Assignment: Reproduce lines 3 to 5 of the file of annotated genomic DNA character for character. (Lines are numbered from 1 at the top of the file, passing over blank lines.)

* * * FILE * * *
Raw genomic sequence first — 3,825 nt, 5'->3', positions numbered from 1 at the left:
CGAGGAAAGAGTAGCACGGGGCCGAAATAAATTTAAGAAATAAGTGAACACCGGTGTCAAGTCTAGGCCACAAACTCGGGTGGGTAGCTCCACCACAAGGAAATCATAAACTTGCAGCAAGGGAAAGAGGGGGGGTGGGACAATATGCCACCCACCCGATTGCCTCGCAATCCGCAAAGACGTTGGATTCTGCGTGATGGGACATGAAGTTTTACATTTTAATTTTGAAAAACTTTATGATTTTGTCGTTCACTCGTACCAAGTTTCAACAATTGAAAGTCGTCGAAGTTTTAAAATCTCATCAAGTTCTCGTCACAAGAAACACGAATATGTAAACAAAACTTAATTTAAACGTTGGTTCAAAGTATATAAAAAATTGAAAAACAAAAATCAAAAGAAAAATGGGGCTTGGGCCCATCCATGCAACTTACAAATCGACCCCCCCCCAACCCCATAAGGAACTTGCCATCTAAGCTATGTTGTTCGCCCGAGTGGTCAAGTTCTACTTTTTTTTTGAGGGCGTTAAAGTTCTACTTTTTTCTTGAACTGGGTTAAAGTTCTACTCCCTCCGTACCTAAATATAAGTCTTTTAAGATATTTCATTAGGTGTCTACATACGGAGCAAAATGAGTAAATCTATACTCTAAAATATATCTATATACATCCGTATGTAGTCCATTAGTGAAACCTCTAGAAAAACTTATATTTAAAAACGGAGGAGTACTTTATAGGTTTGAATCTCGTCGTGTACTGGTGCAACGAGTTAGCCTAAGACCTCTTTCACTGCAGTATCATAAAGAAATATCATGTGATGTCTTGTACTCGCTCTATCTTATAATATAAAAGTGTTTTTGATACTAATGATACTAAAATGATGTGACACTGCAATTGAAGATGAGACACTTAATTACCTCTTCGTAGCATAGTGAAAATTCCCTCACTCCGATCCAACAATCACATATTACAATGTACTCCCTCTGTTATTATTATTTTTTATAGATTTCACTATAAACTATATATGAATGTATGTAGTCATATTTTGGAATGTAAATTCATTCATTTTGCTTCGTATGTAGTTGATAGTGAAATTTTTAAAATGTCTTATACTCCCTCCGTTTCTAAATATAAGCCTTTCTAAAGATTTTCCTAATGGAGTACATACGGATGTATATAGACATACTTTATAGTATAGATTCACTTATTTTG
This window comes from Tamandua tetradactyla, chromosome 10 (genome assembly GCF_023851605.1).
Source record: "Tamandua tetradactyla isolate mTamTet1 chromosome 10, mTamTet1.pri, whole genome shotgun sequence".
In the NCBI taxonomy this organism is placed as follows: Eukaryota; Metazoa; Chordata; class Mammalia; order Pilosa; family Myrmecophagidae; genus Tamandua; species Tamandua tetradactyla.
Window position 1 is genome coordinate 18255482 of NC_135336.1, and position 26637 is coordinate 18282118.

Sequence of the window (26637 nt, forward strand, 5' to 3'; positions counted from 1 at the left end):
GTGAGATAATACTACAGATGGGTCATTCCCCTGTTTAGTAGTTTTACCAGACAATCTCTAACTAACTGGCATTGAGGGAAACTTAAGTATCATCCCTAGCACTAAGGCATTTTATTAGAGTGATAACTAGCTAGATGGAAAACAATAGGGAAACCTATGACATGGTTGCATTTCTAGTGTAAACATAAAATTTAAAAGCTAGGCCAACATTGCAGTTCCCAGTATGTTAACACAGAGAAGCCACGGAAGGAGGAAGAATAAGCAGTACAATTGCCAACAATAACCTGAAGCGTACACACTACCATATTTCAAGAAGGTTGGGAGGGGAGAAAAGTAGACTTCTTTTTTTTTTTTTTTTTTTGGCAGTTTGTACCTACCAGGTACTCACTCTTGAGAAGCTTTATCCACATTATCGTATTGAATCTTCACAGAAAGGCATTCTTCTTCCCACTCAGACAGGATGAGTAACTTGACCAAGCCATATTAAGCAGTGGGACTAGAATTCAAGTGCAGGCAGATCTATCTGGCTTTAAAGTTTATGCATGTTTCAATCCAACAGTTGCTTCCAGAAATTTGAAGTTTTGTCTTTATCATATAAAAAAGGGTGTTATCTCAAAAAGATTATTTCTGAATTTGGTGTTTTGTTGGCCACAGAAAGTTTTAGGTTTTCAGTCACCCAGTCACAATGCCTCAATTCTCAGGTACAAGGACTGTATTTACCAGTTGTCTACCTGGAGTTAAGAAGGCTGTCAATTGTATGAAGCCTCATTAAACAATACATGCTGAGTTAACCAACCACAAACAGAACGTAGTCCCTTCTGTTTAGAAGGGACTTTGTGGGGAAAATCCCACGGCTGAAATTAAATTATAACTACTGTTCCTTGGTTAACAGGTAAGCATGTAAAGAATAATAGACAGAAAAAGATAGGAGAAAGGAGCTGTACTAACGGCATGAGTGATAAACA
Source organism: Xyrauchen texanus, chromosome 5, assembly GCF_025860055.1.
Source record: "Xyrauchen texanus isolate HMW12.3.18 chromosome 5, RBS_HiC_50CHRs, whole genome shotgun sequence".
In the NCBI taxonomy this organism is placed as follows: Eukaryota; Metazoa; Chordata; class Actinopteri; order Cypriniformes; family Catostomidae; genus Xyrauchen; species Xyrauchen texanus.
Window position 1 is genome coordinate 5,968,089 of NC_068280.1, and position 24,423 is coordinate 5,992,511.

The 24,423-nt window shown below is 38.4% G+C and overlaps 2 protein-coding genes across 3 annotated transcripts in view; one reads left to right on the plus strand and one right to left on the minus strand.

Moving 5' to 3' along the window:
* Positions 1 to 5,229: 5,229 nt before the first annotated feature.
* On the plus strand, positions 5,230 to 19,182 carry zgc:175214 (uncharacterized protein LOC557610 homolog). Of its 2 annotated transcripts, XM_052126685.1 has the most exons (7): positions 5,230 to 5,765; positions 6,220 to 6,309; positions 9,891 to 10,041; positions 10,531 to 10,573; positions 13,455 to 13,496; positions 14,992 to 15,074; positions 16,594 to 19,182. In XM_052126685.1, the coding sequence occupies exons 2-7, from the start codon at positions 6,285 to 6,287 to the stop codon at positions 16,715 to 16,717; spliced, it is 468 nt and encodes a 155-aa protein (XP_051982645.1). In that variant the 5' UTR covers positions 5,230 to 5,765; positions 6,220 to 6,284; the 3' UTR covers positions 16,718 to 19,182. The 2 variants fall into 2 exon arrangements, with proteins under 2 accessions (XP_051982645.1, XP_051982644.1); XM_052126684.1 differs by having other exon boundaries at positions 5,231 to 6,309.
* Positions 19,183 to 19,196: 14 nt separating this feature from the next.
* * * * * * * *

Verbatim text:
This window comes from Tamandua tetradactyla, chromosome 10 (genome assembly GCF_023851605.1).
Source record: "Tamandua tetradactyla isolate mTamTet1 chromosome 10, mTamTet1.pri, whole genome shotgun sequence".
In the NCBI taxonomy this organism is placed as follows: Eukaryota; Metazoa; Chordata; class Mammalia; order Pilosa; family Myrmecophagidae; genus Tamandua; species Tamandua tetradactyla.